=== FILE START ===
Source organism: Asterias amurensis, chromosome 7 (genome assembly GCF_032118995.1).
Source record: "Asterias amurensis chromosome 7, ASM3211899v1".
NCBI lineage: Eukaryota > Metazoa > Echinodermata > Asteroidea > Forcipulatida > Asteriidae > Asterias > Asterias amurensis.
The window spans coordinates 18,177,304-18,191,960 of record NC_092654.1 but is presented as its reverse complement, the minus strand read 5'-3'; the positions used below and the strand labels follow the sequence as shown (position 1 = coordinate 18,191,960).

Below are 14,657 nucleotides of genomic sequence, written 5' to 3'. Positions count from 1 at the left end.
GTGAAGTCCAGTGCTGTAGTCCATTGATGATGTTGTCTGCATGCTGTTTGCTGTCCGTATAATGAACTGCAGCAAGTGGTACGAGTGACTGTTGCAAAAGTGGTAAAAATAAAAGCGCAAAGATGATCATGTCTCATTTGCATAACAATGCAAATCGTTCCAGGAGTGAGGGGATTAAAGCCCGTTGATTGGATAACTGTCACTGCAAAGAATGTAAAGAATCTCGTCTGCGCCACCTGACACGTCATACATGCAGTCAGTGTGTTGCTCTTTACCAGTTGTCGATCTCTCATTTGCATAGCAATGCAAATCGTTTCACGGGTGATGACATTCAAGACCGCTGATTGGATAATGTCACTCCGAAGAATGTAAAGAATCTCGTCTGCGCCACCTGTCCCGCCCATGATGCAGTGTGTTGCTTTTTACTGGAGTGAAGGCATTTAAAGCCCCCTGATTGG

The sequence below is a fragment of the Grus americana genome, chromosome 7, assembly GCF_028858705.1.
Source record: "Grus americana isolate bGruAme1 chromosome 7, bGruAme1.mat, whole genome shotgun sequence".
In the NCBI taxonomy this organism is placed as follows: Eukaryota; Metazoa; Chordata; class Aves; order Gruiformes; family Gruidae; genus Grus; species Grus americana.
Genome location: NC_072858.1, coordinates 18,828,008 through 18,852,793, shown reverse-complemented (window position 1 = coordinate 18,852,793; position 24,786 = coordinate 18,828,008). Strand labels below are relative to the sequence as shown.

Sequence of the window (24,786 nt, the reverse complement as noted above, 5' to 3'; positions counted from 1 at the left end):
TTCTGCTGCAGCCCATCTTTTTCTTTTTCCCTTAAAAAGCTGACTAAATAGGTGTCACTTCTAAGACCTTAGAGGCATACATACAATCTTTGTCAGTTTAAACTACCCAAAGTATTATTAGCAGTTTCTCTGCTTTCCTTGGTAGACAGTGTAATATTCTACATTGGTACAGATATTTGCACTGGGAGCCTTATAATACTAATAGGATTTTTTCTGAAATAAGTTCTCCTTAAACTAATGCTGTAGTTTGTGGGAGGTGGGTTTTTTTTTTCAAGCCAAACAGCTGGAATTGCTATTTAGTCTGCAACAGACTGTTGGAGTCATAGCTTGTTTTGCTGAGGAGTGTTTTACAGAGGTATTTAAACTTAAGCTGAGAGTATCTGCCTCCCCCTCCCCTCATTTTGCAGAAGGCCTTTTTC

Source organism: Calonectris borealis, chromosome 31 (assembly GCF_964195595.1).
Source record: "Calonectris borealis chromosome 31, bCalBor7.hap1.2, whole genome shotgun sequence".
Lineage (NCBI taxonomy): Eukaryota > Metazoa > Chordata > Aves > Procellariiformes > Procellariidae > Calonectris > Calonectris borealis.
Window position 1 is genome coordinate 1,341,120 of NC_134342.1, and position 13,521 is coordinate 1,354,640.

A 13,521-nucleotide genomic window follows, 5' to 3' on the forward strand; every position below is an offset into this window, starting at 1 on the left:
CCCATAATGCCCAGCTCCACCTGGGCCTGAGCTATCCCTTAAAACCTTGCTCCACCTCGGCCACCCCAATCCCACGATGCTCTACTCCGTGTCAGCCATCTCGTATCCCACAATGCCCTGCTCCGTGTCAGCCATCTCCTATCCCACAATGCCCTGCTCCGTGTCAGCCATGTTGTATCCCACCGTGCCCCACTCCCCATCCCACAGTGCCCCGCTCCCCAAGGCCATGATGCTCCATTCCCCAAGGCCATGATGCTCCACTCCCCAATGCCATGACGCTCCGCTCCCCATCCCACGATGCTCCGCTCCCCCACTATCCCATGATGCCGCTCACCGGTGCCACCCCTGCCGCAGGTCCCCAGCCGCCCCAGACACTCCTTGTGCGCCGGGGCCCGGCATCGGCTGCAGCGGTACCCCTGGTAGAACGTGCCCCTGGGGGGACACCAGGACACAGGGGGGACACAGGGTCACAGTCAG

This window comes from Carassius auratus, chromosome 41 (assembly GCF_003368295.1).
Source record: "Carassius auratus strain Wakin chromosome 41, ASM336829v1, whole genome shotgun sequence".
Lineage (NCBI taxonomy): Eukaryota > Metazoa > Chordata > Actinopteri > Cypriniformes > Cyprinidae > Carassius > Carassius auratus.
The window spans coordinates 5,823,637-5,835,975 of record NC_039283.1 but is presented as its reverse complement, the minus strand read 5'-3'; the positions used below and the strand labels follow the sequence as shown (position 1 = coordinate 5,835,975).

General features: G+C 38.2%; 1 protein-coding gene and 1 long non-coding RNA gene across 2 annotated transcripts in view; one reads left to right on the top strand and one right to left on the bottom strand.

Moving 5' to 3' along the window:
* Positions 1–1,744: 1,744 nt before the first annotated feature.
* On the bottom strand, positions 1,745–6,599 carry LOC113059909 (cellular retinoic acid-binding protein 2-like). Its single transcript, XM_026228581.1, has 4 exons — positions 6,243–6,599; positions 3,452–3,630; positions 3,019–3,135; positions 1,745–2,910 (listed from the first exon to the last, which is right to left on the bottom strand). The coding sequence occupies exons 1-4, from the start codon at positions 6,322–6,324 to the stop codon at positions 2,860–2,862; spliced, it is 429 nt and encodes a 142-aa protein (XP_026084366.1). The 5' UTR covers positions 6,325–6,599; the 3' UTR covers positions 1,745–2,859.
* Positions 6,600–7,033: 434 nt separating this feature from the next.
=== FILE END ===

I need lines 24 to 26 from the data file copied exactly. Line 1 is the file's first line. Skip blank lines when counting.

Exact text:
Moving 5' to 3' along the window:
* Positions 1–1,744: 1,744 nt before the first annotated feature.
* On the bottom strand, positions 1,745–6,599 carry LOC113059909 (cellular retinoic acid-binding protein 2-like). Its single transcript, XM_026228581.1, has 4 exons — positions 6,243–6,599; positions 3,452–3,630; positions 3,019–3,135; positions 1,745–2,910 (listed from the first exon to the last, which is right to left on the bottom strand). The coding sequence occupies exons 1-4, from the start codon at positions 6,322–6,324 to the stop codon at positions 2,860–2,862; spliced, it is 429 nt and encodes a 142-aa protein (XP_026084366.1). The 5' UTR covers positions 6,325–6,599; the 3' UTR covers positions 1,745–2,859.